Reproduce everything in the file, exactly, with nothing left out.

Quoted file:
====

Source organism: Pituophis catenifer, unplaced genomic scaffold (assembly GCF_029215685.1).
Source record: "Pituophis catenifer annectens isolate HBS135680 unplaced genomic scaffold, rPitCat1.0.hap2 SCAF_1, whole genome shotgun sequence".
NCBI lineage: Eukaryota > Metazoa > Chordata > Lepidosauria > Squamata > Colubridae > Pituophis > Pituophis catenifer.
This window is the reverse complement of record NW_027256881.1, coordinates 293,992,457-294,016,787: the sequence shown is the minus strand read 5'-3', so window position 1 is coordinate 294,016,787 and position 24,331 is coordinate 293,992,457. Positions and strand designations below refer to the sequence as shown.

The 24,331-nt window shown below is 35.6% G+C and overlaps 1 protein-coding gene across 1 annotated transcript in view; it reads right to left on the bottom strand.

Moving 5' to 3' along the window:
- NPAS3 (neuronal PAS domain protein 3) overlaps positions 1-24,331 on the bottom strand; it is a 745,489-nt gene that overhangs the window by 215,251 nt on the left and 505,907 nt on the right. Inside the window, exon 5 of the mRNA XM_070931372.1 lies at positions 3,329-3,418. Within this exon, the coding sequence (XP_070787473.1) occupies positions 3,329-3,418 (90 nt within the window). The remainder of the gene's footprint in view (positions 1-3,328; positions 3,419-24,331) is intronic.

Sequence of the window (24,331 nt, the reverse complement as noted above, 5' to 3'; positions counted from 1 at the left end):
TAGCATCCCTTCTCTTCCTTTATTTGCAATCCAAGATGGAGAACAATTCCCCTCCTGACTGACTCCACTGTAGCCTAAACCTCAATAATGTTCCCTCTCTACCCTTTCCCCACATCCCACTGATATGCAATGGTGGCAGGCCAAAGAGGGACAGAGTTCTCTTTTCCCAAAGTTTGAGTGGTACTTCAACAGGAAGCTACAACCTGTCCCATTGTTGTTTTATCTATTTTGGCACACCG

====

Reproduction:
Source organism: Pituophis catenifer, unplaced genomic scaffold (assembly GCF_029215685.1).
Source record: "Pituophis catenifer annectens isolate HBS135680 unplaced genomic scaffold, rPitCat1.0.hap2 SCAF_1, whole genome shotgun sequence".
NCBI lineage: Eukaryota > Metazoa > Chordata > Lepidosauria > Squamata > Colubridae > Pituophis > Pituophis catenifer.
This window is the reverse complement of record NW_027256881.1, coordinates 293,992,457-294,016,787: the sequence shown is the minus strand read 5'-3', so window position 1 is coordinate 294,016,787 and position 24,331 is coordinate 293,992,457. Positions and strand designations below refer to the sequence as shown.

The 24,331-nt window shown below is 35.6% G+C and overlaps 1 protein-coding gene across 1 annotated transcript in view; it reads right to left on the bottom strand.

Moving 5' to 3' along the window:
- NPAS3 (neuronal PAS domain protein 3) overlaps positions 1-24,331 on the bottom strand; it is a 745,489-nt gene that overhangs the window by 215,251 nt on the left and 505,907 nt on the right. Inside the window, exon 5 of the mRNA XM_070931372.1 lies at positions 3,329-3,418. Within this exon, the coding sequence (XP_070787473.1) occupies positions 3,329-3,418 (90 nt within the window). The remainder of the gene's footprint in view (positions 1-3,328; positions 3,419-24,331) is intronic.

Sequence of the window (24,331 nt, the reverse complement as noted above, 5' to 3'; positions counted from 1 at the left end):
TAGCATCCCTTCTCTTCCTTTATTTGCAATCCAAGATGGAGAACAATTCCCCTCCTGACTGACTCCACTGTAGCCTAAACCTCAATAATGTTCCCTCTCTACCCTTTCCCCACATCCCACTGATATGCAATGGTGGCAGGCCAAAGAGGGACAGAGTTCTCTTTTCCCAAAGTTTGAGTGGTACTTCAACAGGAAGCTACAACCTGTCCCATTGTTGTTTTATCTATTTTGGCACACCG